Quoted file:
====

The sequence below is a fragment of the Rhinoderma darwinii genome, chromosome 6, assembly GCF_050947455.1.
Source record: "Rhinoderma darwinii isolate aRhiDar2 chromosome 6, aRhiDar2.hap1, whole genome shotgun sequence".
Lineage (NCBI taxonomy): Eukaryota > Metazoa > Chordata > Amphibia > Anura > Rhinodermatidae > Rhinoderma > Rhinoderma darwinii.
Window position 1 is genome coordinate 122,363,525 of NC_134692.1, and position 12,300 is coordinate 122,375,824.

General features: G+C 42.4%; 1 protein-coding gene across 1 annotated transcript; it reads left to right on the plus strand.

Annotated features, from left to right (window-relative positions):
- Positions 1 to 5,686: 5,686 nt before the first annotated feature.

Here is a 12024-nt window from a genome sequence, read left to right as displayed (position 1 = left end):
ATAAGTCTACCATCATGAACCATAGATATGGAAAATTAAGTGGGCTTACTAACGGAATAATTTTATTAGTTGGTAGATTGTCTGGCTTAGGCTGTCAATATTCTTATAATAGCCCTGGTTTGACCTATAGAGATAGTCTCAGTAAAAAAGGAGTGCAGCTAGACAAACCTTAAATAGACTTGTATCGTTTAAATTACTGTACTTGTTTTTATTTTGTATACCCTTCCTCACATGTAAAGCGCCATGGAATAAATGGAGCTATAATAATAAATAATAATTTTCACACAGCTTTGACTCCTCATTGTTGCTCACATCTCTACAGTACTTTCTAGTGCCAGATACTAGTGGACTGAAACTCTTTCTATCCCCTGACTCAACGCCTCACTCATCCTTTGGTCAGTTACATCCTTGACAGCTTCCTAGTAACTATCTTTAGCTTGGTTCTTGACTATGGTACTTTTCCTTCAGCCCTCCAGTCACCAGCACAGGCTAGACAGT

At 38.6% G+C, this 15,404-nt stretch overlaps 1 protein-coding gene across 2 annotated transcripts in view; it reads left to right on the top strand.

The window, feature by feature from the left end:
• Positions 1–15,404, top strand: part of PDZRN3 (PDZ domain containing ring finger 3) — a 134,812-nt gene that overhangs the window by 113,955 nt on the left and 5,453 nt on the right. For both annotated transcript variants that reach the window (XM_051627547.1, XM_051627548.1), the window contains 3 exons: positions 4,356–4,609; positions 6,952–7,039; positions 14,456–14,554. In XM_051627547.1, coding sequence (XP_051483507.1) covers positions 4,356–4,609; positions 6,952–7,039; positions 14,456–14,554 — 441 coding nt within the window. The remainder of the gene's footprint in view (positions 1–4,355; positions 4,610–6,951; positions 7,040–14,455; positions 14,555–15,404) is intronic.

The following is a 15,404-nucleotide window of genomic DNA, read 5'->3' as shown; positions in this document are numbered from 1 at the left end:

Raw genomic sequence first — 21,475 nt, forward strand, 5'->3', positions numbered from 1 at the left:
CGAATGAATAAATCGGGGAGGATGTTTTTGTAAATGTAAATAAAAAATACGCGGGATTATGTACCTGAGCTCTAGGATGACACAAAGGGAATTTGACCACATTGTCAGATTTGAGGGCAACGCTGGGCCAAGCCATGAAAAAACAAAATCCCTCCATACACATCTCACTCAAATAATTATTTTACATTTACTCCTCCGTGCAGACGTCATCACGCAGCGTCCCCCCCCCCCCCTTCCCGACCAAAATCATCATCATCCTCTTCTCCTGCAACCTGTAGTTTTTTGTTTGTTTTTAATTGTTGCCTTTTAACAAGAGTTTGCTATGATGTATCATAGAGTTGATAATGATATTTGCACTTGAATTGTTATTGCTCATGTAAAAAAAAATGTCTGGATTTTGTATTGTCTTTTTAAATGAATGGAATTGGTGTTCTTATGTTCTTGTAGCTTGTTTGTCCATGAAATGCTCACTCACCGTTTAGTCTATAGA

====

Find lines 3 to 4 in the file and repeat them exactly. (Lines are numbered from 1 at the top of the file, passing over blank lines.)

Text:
Lineage (NCBI taxonomy): Eukaryota > Metazoa > Chordata > Amphibia > Anura > Rhinodermatidae > Rhinoderma > Rhinoderma darwinii.
Window position 1 is genome coordinate 122,363,525 of NC_134692.1, and position 12,300 is coordinate 122,375,824.